Calgary

Alberta registered nurses to prescribe drugs, order X-rays

Health Minister Sarah Hoffman says the government will bring in new rules that will allow registered nurses to prescribe drugs in travel clinics, as part of sexually transmitted infection programs and at workplace health and safety clinics.

Changes tied to specific areas and do not include controlled drugs, substances

Health Minister Sarah Hoffman announced expanded roles for registered nurses and nurse practitioners in Alberta. (CBC)

Alberta's health minister says the province is expanding the ability of registered nurses to prescribe drugs and order X-rays.

Nurses will have to have extra education and authorization to be able to take on the additional medical responsibilities.

Sarah Hoffman says the government will bring in new rules that will allow registered nurses to prescribe drugs in travel clinics, as part of sexually transmitted infection programs and at workplace health and safety clinics.

Registered nurses will now be allowed to prescribe drugs, including:

  • Travel clinics: Hepatitis A and B vaccines, and antibiotics/chemoprophylaxis like Ciprofloxacin.
  • Occupational Health and Safety: Tetanus shots, Hepatitis B vaccines or Pneumococcal vaccines.
  • Sexually transmitted infection program: Azithromycin and Septra (for chlamydia or a urinary tract infection).

Registered nurses will not be allowed to prescribe controlled drugs and substances.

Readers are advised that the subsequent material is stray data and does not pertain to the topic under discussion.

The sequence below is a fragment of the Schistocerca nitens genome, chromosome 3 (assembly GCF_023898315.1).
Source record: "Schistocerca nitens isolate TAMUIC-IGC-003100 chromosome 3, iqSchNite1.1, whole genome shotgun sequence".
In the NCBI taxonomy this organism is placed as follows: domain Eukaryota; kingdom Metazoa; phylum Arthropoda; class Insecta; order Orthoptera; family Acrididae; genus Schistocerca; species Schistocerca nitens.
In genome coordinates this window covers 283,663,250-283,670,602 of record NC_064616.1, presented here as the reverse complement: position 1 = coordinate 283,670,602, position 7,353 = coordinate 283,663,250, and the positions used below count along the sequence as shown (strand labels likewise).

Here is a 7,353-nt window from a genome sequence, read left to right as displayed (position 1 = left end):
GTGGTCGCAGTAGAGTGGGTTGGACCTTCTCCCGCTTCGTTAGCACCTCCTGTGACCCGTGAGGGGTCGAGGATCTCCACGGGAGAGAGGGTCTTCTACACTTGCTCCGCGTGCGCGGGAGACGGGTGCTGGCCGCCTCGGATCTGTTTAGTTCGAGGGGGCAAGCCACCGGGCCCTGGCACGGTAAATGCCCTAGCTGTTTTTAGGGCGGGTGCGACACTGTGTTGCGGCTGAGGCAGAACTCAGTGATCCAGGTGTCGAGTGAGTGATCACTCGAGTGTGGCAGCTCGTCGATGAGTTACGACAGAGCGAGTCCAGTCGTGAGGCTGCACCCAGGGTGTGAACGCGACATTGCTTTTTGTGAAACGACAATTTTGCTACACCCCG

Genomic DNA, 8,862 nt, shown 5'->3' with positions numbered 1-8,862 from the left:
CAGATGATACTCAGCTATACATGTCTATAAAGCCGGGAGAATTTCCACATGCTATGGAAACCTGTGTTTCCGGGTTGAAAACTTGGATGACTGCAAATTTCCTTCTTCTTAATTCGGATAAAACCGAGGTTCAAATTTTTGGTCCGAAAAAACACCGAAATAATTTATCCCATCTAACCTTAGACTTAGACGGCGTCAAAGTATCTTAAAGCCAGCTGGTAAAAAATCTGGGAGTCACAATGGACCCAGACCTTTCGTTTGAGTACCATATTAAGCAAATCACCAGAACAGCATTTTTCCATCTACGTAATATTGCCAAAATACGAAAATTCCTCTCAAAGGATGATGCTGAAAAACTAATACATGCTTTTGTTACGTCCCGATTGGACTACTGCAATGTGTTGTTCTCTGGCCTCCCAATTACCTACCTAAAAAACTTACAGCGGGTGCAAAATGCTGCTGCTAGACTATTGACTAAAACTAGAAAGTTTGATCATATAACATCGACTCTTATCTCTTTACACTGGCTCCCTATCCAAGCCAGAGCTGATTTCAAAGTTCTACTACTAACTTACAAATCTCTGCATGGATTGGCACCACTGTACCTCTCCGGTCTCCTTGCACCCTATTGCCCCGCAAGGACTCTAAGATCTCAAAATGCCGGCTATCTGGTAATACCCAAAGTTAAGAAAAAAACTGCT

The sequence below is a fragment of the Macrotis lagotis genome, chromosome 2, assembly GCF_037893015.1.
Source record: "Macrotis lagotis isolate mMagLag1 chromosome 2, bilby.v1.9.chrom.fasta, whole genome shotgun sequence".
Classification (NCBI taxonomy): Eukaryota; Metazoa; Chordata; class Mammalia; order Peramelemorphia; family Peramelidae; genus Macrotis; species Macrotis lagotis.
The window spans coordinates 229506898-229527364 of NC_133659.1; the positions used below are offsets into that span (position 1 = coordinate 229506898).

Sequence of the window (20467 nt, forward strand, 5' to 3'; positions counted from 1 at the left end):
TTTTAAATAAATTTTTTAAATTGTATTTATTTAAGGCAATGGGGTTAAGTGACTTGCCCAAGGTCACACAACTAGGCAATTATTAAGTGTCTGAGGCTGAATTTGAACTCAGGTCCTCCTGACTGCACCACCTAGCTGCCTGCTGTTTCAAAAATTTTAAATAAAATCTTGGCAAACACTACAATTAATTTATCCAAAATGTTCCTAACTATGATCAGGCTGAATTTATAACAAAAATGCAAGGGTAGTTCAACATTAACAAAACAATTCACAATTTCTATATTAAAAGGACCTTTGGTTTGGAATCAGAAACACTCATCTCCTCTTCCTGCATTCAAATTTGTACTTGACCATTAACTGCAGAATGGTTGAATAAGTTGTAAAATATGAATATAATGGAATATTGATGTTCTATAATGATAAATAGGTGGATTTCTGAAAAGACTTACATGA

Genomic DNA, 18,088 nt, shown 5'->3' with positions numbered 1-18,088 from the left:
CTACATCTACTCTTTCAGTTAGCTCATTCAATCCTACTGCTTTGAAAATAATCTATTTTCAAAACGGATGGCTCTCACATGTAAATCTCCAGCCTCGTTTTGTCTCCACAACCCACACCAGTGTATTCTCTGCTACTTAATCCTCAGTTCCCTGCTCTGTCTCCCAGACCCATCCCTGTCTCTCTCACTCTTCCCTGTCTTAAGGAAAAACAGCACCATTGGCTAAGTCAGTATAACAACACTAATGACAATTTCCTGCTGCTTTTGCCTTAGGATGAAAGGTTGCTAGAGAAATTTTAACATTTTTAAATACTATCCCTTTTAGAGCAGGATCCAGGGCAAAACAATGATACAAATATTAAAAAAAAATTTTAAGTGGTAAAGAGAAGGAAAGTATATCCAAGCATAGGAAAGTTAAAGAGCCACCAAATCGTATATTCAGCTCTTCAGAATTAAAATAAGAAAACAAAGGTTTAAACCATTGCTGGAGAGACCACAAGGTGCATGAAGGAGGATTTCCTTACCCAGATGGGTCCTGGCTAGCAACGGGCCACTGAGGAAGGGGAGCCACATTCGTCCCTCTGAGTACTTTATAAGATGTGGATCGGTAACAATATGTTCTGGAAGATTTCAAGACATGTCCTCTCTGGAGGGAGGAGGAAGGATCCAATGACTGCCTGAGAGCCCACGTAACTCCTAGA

They will be able to order X-rays, urinalysis tests and swabs for cultures, and do blood count drug level tests for antibioitics.

The idea, Hoffman said, is to provide timely access to care, especially for home care patients and patients in long-term care.

"Definitely for rural and remote communities. Also for nurses who are working with patients who have a hard time with mobility. Having this ability to prescribe, I think, will make a big difference," she said. 

Health Minister Sarah Hoffman is joined by students of Mount Royal University’s nursing program for Friday's announcement. (Government of Alberta)

A 'milestone'

Dennie Hycha, president of the College and Association of Registered Nurses of Alberta, calls the changes a milestone for registered nursing.

"Albertans will actually have more access to medications and tests when they need them and when it's most appropriate," Hycha said.

Hoffman praised nurses for the vital role they play in health care.

"I'm proud our government is supporting nurses to use their front-line expertise and training to help Albertans get the care they need sooner and closer to home," she said in a release Friday.

The new regulations will come into effect in May 2019.

With files from Jennifer Lee

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